Ladies and gentlemen, Jason Pierce is floating in space

It’s jolly kind of Kate Radley to usher in Spiritualized‘s 1997 magnum opus by telephoning in the album’s title. Because, you know, what with all the orchestral bombast, astral guitars, and references to substance abuse, I was having a fair bit of trouble figuring out the predominant mood of the album.

I jest. Ladies and Gentlemen We Are Floating in Space is an hour-long trawl through the narcotic inventory of frontman Jason Pierce (a.k.a. J. Spaceman). If Queens of the Stone Age’s “Feel Good Hit of the Summer” is about drugs, then Ladies and Gentlemen… makes that song sound like a Fisher Price toy. You can’t say Pierce eases the listener in gently: the album’s first two tracks catalogue the highs and lows of going into outer space, with all the subtlety of an ox cart. The opening song is Hollywood-tender; all sugary strings and softly murmured vocals invading every millimetre of personal space you might be holding on to. Then, we get the flip-side: “Come Together” is a warts-and-all freakout, complete with a brass fanfare to mark the song’s false ending.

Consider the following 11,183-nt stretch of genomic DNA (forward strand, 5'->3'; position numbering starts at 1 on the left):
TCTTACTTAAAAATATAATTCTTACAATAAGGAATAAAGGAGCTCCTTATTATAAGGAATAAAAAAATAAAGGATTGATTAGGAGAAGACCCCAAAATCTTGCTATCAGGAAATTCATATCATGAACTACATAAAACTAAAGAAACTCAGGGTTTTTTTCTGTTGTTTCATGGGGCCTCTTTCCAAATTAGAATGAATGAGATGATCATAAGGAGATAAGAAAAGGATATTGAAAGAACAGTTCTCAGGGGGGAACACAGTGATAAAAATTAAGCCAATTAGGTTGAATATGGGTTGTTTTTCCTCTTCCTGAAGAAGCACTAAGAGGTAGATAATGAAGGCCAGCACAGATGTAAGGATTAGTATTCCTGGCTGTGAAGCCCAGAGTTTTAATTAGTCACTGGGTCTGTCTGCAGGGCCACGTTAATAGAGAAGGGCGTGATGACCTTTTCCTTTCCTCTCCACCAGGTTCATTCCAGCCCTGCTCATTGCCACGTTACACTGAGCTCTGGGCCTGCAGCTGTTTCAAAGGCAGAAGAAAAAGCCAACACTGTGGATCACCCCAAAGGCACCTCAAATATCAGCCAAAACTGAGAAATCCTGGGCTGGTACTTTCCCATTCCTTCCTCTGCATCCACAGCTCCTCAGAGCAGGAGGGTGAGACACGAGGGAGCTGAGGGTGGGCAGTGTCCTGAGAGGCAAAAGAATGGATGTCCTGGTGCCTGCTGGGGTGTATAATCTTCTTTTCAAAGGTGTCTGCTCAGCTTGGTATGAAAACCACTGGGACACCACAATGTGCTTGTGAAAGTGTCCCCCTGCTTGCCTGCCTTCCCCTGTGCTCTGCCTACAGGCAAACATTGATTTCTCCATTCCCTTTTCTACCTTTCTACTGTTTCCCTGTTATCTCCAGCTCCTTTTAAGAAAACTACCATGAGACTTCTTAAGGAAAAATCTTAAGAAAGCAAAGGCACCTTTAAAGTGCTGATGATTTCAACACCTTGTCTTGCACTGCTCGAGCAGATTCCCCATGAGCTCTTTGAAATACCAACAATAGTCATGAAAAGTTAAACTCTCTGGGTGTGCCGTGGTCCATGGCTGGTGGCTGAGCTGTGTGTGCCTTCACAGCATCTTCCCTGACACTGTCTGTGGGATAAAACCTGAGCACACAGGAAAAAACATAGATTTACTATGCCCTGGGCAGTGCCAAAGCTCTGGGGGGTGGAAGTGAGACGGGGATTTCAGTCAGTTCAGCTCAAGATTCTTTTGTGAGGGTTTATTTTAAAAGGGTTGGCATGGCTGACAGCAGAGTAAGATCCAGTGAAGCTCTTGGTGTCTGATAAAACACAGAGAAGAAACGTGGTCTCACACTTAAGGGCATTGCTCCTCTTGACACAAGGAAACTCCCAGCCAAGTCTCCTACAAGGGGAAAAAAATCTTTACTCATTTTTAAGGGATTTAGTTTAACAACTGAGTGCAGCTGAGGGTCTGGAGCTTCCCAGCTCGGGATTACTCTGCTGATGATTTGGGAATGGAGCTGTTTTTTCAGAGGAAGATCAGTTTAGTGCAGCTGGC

“I think I can fly:
Probably just falling.”

And then we get the song where the two sides of Pierce’s hedonism connect. “I Think I’m In Love” spins an alternately sneering and then cynical internal monologue across a mesmerising eight-minute raga. Keeping it together, just, is the collected motorik beat; over it, we get a dizzying cyclical organ figure, free-jazz squalls of brass and guitar, and occasional descending sheets of violins.

“Think I’m the life and soul:
Probably just snorting.”

It’s not druggy music; rather, drugmusic. The two conflicting halves of self-medication collide, but the product is pure fusion rather than fission. Of course there is the occasional moment of euphoria, marking the temporary breakthrough of the addled mind’s false sense of supremacy, but these quickly dissipate. Who is Pierce in love with? Himself, and simultaneously, mid-realisation, no-one at all. But you wouldn’t think so if you didn’t listen to the words, so ballsy and triumphant is the music. In its over-furnished grandeur, “I Think I’m In Love” recalls A Northern Soul-era The Verve—a fine touchstone, in my books.

The song fades out, as impenetrable as it began, leaving us totally unprepared for the fresh assault the next song, “All Of My Thoughts”, will eventually deal out.

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